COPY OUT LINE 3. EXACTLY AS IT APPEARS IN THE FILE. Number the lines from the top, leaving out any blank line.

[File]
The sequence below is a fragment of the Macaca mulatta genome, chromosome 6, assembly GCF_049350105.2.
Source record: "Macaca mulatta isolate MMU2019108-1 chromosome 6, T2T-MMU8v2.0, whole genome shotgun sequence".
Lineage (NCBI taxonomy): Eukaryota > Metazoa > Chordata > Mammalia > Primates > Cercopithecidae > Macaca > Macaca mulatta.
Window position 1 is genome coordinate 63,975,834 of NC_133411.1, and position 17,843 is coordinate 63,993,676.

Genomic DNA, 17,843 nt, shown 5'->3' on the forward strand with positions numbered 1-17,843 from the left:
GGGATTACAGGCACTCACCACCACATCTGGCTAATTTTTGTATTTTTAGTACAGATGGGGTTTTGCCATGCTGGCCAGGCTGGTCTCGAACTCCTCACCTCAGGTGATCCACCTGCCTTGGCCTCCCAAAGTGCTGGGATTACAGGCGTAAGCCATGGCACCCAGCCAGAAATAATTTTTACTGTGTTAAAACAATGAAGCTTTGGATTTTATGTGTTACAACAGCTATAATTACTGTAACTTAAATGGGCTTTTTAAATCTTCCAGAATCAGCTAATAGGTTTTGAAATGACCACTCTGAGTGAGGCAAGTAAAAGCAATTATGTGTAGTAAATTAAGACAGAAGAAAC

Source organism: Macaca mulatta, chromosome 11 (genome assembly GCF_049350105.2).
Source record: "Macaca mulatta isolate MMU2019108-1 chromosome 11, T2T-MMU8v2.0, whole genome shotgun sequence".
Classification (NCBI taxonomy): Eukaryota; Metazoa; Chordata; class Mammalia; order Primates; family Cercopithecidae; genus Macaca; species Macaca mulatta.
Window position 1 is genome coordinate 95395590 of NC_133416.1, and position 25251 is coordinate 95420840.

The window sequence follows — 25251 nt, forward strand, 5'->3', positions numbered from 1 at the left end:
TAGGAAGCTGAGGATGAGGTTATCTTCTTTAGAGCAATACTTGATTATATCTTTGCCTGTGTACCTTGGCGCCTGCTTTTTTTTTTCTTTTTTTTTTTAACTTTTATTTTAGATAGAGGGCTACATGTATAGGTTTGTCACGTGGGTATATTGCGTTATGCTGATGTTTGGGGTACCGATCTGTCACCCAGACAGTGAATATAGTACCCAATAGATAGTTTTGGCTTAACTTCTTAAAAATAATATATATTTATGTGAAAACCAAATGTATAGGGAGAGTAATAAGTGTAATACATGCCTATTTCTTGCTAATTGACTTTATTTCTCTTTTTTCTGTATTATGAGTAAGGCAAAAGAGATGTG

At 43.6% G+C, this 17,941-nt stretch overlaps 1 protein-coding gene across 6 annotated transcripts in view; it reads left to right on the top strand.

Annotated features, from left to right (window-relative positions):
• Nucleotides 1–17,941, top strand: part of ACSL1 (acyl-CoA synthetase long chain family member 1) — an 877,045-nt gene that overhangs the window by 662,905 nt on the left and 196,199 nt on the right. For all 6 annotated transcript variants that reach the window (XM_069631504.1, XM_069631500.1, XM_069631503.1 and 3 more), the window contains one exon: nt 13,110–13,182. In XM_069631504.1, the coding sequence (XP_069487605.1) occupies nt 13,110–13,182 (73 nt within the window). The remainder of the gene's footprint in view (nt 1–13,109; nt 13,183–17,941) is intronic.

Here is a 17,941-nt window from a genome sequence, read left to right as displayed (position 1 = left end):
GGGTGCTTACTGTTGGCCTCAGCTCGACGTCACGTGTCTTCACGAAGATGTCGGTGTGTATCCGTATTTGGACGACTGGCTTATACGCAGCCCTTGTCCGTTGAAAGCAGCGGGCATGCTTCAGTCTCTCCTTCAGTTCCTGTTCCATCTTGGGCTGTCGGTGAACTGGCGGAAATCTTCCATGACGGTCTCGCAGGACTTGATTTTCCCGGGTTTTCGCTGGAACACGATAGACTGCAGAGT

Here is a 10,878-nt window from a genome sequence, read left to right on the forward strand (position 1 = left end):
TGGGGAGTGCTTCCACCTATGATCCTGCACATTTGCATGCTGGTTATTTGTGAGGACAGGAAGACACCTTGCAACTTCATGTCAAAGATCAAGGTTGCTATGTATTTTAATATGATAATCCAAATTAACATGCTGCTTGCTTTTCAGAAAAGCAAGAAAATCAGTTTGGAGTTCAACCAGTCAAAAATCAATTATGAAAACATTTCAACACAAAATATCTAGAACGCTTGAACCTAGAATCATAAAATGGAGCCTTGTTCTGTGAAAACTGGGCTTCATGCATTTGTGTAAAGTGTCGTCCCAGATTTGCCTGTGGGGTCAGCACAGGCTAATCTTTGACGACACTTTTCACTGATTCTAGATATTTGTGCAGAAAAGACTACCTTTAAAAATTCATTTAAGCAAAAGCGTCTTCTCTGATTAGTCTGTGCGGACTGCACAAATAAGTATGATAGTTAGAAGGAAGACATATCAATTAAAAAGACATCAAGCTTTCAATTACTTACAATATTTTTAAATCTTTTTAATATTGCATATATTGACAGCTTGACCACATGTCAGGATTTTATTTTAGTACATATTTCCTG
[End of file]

Lineage (NCBI taxonomy): Eukaryota > Metazoa > Chordata > Mammalia > Primates > Cercopithecidae > Macaca > Macaca mulatta.